Ofsted found improvement in schools was often down to strong capacity of leaders and managers, including a more purposeful and accountable role for middle leaders.
The report also found a common feature, following primary curriculum changes, was to re-test year 7s on entry after their summer holidays. Ofsted said schools often used the results to place pupils in ability groups, but said this could potentially entrench lower expectations – particularly for some disadvantaged pupils.
The report also found recruitment of pupils for university technical colleges (UTCs) is a problem. Only three are “above 75 per cent capacity and much lower levels are common”.
Wilshaw said: “As a nation, we can either intervene to inject the system with the vision, skills and energy it needs, or we can be content with the status quo and the consequences of our failure to improve the quality and status of technical education over many years.”
Schools minister Nick Gibb has previously said the rise in Ofsted ratings is down to government reforms, but added there is still “more to do” to offer up more good school places, including scrapping the ban on new grammars.
Ofsted found that not all areas they have inspected have established systems for checking on how well all SEN pupils were progressing, particularly if pupils were in independent schools or placed out of the area.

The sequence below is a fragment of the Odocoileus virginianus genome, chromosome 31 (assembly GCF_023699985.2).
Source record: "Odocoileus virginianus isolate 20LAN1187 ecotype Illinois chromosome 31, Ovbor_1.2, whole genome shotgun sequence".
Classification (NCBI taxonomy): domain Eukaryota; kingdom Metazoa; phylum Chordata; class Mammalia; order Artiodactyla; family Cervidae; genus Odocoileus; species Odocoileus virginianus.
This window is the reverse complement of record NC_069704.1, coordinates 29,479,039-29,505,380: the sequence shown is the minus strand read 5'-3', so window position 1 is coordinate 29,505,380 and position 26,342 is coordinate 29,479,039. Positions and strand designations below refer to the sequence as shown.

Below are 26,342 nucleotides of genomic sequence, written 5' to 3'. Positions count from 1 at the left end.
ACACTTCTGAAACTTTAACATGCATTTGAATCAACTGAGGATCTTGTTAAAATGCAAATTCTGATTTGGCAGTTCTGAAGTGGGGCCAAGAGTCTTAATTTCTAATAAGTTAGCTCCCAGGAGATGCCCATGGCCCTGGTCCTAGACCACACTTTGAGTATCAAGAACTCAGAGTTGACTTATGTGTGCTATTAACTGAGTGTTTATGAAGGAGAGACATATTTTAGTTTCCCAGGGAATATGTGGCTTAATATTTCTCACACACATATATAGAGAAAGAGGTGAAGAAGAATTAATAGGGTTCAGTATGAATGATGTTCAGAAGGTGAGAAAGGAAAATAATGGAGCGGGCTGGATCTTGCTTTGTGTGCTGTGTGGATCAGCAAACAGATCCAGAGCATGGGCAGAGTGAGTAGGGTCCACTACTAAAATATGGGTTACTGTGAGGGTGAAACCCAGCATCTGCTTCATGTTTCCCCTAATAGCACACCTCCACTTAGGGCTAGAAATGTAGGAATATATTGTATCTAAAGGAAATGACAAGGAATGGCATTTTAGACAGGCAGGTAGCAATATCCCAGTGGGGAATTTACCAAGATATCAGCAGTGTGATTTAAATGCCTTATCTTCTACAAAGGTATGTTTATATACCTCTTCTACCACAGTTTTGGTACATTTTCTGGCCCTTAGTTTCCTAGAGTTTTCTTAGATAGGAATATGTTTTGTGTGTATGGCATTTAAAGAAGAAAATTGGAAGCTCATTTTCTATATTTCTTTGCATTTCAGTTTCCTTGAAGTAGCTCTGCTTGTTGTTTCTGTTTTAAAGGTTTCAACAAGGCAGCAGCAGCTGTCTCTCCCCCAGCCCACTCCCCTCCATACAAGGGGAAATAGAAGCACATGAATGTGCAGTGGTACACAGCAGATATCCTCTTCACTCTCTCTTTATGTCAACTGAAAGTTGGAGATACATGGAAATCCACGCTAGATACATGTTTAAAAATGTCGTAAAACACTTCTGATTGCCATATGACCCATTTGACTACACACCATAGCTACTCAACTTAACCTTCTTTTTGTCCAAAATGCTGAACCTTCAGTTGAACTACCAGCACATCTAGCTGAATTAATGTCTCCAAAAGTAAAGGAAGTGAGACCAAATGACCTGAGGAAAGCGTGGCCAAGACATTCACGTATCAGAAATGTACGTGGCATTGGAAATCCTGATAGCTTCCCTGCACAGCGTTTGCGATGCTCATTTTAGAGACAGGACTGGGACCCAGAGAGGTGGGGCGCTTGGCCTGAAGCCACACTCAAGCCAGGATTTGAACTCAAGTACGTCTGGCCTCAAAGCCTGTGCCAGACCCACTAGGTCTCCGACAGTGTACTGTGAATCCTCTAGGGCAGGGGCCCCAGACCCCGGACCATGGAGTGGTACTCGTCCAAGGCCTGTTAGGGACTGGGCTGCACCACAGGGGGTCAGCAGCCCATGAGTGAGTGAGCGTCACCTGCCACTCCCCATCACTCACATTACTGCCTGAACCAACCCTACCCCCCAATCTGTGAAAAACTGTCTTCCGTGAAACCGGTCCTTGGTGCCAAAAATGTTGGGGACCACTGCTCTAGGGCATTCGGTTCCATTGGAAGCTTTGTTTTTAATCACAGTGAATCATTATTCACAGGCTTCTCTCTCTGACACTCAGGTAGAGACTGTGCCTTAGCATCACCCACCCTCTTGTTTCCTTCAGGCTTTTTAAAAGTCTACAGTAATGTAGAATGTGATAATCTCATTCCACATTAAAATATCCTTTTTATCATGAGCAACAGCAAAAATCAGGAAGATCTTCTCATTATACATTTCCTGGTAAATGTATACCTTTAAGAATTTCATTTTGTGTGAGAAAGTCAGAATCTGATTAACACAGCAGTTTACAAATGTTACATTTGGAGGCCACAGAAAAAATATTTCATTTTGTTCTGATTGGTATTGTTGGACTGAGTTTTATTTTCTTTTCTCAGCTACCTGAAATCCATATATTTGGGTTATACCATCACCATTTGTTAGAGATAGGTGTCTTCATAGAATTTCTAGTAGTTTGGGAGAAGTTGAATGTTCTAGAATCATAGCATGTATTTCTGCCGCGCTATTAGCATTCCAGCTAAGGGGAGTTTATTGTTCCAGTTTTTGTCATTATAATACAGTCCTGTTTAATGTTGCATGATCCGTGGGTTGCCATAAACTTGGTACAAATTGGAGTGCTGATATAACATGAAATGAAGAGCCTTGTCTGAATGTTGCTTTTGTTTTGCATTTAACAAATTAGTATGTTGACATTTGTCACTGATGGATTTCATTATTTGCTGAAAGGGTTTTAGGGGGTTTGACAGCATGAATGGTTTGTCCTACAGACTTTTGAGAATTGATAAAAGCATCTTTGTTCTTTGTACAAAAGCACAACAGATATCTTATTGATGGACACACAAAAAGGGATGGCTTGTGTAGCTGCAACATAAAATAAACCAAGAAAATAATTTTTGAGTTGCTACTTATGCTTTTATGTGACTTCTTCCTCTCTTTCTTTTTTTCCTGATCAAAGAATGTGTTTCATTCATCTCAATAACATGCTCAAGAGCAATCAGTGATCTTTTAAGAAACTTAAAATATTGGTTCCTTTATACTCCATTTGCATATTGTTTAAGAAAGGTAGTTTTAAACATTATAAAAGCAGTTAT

The report said few local areas routinely gathered and analysed information about how effective provision is for pupils.
“Our analysis of data about the progress of these pupils shows that it frequently lags behind that of their peers and there is considerable variation nationally as to how well these pupils do.”
The proportion of SEN pupils making the expected level of progress varied between 37 per cent and 74 per cent across local authority areas.
Analysis shows these pupils frequently lag behind their peers
A total of 43 per cent of pupils with EHC plans or statements are now education in maintained special schools – the highest level since 2007. Ofsted said this could be done to parental concerns about the level of specialist support in some mainstream schools.
But the level of specialist providers rated good or outstanding has remained high – 93 per cent this year, compared to 92 per cent in 2015. This is higher than both non-association independent special schools and independent specialist colleges.
Ofsted said it is currently working on 152 cases of suspected unregistered schools. A total of 38 have been inspected since January, with 19 ordered to stop operating illegally – with 14 stopping.
A third of suspected schools were found to “deliberately teach a restricted, faith-based curriculum”.
Lack of school leaders
Ofsted highlighted that 15 of 18 secondary subjects had this year unfilled training places. The report stated a lack of government data hinders the national response to the issue.
Wilshaw said the government needs to face up to the “crisis”, and this finding has been picked up by most of the unions who have urged further action. Wilshaw warned the government to focus on teacher recruitment rather than school structures.